DHL Express ended its disastrous attempt to compete in the US domestic express market in 2008, but since that time, its US international business has grown strongly. The company requires a considerable amount of dedicated lift to support this US business, including domestic feeder service as well as international lift.
In the period immediately following the cessation of US domestic express service, most of the required feeder lift was supplied by Air Transport Services Group (ATSG. though its ABX Air subsidiary), while Polar Air Cargo (a DHL/Atlas Air Worldwide Holdings joint venture) supplied much of the international lift. But over the course of the six years since 2008, DHL has added another major US partner, and also shifted some of the domestic flying.
The new partner, Southern Air, began operating four 777Fs in international service for DHL in 2011, and this year Southern began operating the first of five 737-400Fs in regional feeder service in both North and South America. While the 777Fs were originally operated by Southern on an ACMI basis, DHL took over their leases in 2013, and Southern now operates them (and the 737-400Fs) on a CMI basis.
DHL has also added aircraft to its agreement with Atlas, going from the original six 747-400Fs operated by Polar to ten now (including several 747-8Fs). These freighters, all operated on an ACMI basis, are mostly used in trans-Pacific service. In 2012, Atlas and DHL reached an agreement under which Atlas began operating five 767-200BDSFs (formerly operated by ABX) for DHL in US domestic service on a CMI basis, and in 2013 Polar began operating two DHL-owned 767-300Fs on a CMI in Asia.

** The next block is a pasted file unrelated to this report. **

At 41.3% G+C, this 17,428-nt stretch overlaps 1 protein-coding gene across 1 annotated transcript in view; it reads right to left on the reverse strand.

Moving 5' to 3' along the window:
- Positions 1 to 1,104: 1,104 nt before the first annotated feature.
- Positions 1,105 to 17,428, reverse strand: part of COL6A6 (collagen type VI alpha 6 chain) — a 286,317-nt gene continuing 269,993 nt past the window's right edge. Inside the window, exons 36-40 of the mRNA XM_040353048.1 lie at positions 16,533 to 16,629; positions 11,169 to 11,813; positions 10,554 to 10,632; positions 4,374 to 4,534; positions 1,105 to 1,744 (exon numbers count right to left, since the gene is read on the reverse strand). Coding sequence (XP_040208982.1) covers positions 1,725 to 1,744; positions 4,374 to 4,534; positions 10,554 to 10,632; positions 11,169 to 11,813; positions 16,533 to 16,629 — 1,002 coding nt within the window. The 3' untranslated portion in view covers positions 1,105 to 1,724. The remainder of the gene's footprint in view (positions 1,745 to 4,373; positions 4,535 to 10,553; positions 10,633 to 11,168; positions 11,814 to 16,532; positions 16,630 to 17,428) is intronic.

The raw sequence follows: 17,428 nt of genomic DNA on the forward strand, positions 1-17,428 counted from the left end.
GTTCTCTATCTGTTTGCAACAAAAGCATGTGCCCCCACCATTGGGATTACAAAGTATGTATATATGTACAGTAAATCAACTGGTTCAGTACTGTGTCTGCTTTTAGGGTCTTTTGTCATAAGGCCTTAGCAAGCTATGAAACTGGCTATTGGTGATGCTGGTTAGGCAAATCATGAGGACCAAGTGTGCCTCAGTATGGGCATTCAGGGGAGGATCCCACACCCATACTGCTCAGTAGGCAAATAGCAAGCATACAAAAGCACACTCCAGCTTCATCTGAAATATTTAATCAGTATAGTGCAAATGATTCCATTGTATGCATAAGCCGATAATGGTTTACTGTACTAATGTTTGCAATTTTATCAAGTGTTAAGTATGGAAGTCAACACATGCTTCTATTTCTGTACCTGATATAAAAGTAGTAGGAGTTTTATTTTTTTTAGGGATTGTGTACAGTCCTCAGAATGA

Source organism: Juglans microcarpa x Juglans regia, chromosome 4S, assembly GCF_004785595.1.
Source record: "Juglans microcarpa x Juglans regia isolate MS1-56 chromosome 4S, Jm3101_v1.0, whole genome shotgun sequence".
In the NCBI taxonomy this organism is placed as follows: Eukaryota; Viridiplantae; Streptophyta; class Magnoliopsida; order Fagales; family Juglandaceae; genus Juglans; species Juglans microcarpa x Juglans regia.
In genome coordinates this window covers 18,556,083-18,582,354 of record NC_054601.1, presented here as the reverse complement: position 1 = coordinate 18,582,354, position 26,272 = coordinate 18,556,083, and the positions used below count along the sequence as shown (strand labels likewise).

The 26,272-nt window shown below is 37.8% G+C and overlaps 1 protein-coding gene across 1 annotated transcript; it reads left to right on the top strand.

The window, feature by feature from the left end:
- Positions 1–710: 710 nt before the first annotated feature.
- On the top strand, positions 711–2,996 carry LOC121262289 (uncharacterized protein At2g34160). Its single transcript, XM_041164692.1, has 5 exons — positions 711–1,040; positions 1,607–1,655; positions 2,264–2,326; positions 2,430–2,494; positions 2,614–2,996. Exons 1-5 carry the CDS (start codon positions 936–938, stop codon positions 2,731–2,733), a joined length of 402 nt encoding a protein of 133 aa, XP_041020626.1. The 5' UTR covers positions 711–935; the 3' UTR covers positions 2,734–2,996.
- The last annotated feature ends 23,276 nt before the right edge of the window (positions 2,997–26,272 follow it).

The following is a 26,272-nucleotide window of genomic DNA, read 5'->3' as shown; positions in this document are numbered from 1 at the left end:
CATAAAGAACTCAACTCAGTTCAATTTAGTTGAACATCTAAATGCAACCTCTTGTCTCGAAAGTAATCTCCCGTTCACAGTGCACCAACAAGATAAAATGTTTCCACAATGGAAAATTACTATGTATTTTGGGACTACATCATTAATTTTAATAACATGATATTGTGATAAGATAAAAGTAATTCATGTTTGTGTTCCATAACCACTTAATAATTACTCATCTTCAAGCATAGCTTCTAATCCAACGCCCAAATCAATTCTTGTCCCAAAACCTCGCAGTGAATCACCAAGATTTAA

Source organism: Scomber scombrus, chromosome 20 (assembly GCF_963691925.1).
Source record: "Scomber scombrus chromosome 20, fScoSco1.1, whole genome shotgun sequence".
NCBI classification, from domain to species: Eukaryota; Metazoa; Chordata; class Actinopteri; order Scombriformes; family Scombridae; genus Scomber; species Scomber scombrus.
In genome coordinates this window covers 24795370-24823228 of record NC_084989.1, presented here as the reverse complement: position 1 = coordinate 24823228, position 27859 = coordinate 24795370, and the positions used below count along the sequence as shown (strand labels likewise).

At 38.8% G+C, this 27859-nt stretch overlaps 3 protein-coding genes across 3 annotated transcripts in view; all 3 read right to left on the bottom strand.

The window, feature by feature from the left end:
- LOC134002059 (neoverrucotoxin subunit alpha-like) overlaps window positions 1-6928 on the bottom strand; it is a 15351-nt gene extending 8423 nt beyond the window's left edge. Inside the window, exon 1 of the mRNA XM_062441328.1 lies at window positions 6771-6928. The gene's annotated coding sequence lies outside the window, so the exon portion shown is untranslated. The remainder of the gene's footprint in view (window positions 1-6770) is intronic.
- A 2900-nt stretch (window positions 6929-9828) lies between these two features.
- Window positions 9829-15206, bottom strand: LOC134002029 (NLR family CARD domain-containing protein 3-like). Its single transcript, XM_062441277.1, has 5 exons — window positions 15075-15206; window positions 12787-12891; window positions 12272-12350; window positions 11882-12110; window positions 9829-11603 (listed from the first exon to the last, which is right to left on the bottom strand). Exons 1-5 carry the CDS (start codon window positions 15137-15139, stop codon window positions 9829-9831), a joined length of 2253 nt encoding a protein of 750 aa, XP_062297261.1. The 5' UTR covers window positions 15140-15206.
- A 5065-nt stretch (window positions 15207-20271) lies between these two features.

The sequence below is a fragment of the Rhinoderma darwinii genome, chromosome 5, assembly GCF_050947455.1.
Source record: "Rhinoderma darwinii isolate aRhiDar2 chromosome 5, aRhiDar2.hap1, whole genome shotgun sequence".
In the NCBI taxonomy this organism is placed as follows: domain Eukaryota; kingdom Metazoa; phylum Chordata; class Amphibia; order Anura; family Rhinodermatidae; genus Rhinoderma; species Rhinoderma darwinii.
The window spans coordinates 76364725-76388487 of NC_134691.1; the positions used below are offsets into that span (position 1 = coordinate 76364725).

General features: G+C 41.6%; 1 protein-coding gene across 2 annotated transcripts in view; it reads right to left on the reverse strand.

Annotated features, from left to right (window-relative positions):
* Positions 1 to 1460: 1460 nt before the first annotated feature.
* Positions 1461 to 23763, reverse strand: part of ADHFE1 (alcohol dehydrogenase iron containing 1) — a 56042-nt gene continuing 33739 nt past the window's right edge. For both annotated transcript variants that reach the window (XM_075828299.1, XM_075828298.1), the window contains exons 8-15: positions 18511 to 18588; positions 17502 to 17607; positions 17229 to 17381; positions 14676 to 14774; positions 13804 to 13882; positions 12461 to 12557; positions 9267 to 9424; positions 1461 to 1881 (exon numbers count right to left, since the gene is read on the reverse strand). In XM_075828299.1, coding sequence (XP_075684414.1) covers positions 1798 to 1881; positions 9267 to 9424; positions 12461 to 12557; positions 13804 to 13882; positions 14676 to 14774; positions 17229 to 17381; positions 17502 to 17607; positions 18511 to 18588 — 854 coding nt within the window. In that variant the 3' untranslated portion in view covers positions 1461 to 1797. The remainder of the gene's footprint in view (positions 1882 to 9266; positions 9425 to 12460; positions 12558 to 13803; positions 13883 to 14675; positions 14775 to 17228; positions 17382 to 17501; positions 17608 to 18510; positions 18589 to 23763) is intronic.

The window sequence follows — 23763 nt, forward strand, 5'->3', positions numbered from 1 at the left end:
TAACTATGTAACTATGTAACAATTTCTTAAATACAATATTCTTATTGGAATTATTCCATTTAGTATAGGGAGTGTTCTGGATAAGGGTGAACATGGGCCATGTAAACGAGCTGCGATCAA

And the changes continue… This week Atlas announced that DHL will add another four 767-200BDSFs to the CMI agreement, with the first beginning service in December of this year and all four in service by the end of January 2015. These aircraft are currently operated for DHL by ABX Air, but with the DHL/ABX CMI agreement on these freighters expiring, ABX parent ATSG said “DHL sought bids to operate the aircraft from other vendors earlier this year.” ATSG also pointed out that “this reduction in CMI operations for DHL will likely reduce ATSG’s earnings from continuing operations by less than one cent per share in 2015,” and that “Excluding those four aircraft, ATSG currently operates twenty-one freighter aircraft over scheduled routes for DHL, including seventeen Boeing 767s and four Boeing 757s.”
In summary, once the five 737-400Fs are redelivered to Southern Air and the four 767-200BDSFs are moved from ABX to Atlas, DHL Express will be using almost fifty freighters, operated by three carriers, to support its US international express business. The chart at right shows the breakdown of the fleet by aircraft type and operator (note that the chart also includes two 767-300Fs operated by Polar for DHL in Asia and that some of the 737-400Fs will be operated in Latin America).Like This Post